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The most rewarding part of my journey toward Eagle?

My Eagle Scout Service Project was hardly a unique idea — the majority of Eagle projects are construction-based — but it had one key element: It meant something to me. I remember taking countless trips to the Heard Museum growing up. My dad served as Board President there for two years, and while he was stuck in meetings, I explored my second backyard. When it was time to select a project, giving back to the Heard made sense.

Unfortunately, project ideas don’t always present themselves so clearly. That makes Requirement 5 — “plan, develop, and give leadership to others in a service project” — the task that slows down more aspiring Eagles than any other. No surprise, then, that your fellow Scouters called Requirement 5 the toughest Eagle requirement in an informal poll I took this morning.

Here’s where you come in.

Encourage the Life Scouts in your troop to find a project they’re passionate about. More than 2 million Eagle projects have already been completed, so don’t worry if the idea has been done before. Here’s what the Eagle Scout Service Project Workbook says on that subject:

Your project doesn’t have to be original, but it could be. It might be a construction, conservation, or remodeling project, or it could be the presentation of an event with a worthwhile purpose. Conversations with your unit leader, teachers, your religious leader, or the leaders of various community organizations can also uncover ideas. In any case, be sure the project presents a challenge that requires leadership, but also something that you can do with unskilled helpers, and within a reasonable period of time.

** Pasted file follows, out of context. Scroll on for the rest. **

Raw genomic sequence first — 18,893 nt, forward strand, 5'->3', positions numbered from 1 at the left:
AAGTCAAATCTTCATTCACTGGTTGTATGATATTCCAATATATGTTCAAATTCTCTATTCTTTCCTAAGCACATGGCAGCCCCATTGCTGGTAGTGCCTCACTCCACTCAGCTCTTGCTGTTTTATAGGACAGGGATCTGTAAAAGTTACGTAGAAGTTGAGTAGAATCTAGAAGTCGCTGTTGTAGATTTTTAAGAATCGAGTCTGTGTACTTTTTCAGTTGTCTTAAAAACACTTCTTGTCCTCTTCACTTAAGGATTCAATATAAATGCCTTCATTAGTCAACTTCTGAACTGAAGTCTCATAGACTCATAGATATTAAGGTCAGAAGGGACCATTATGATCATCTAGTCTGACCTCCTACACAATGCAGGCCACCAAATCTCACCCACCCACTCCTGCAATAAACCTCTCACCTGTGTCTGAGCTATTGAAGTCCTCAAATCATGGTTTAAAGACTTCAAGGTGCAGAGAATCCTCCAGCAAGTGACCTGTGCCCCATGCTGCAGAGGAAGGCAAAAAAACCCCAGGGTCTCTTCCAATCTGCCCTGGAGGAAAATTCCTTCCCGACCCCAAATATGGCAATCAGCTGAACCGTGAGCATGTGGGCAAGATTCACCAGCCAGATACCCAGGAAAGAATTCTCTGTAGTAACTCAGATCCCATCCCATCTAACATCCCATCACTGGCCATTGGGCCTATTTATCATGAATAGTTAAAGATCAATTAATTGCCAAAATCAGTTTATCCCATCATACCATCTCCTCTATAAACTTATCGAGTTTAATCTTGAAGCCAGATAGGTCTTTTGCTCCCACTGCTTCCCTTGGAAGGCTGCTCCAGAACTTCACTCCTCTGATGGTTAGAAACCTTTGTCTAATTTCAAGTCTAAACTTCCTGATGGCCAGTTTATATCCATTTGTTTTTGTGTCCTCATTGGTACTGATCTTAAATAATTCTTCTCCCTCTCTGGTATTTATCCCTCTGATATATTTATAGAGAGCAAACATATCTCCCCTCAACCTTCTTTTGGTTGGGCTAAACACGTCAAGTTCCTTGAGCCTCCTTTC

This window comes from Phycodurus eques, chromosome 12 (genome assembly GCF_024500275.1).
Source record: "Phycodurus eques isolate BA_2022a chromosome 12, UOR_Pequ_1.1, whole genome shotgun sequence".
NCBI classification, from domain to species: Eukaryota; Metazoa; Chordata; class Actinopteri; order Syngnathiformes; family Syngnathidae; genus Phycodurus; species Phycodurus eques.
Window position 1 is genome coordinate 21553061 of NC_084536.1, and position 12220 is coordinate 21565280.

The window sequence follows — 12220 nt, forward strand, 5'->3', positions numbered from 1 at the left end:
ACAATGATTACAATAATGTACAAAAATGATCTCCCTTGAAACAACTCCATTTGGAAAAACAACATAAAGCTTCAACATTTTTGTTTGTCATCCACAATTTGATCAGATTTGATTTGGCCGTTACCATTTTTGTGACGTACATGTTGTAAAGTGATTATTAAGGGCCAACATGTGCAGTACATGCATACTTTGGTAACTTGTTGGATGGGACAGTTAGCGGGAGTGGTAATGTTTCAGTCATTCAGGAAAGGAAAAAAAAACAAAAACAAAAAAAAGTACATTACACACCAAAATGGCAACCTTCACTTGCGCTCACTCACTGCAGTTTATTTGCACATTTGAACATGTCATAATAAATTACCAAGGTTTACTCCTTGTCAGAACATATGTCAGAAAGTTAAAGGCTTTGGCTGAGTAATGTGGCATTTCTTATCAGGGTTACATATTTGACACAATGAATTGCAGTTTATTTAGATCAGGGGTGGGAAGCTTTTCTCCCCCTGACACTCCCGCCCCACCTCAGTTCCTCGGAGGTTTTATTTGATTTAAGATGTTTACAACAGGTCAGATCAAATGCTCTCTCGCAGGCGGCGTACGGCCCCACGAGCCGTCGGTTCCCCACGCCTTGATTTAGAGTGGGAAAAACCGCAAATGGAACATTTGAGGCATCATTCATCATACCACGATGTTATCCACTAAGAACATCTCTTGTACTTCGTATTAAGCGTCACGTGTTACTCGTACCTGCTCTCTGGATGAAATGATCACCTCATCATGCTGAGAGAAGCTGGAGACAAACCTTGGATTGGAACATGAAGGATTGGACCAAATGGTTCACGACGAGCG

Still stumped? I’ve gathered a collection of ideas and links that should help.

Ideas from other Scouters

  • My son in Troop 581 collected 5, 000 shoes for the Haitian people in the January 2010 earthquake. He collaborated with Soles 4 Souls to send forth the shoes for shipment. (J.R.)
  • Planters designed and built for a Center for the Blind. Filled with plants that could be identified by touch or scent — labeled in English and Braille. (M.J.)
  • A Scout from Troop 123 in Shawnee, Kan., designed and set up a program at the National World War I Museum where Scouts were trained and used as tour facilitators on weekends for groups visiting the museum. (T.J.)
  • One boy in our troop built shelving for a charity thrift store in the community. (H.S.)
  • My Eagle Scout project was to build a playground structure for the town of Foxboro, Mass. It was seen as over-ambitious back then, but now when I go back there with my kids (who are Scouts) and they look up and see what they can achieve it was all worth it. (D.F.)
  • My son is building a dog park for our community. (L.B.)
  • A Scout from Troop 357 in Dodgeville, Wis., worked with his church to design and build a outdoor altar for the parish in the church’s cemetery so the congregation can have outdoor mass on occasions like Memorial Day. (J.L.)
  • On the heels of the 2008 economic downturn, my oldest son put on a free weeklong football camp for 120 kids of low-income parents. (M.K.)
  • Door-to-door distributing of information about the harm or inefficiency of outdated prescription drugs, then a collection day. (B.A.)

My Project Finder — a handy tool

My colleague Dave Harkins, who works for the BSA’s National Supply Group, created a Web site to help boys and girls come up with ideas for Eagle Scout or Venturing Gold Award projects.

The site, which was one of Dave’s Wood Badge ticket items, is a “decision tree” that lets users answer two or three simple questions about their interests and passions.

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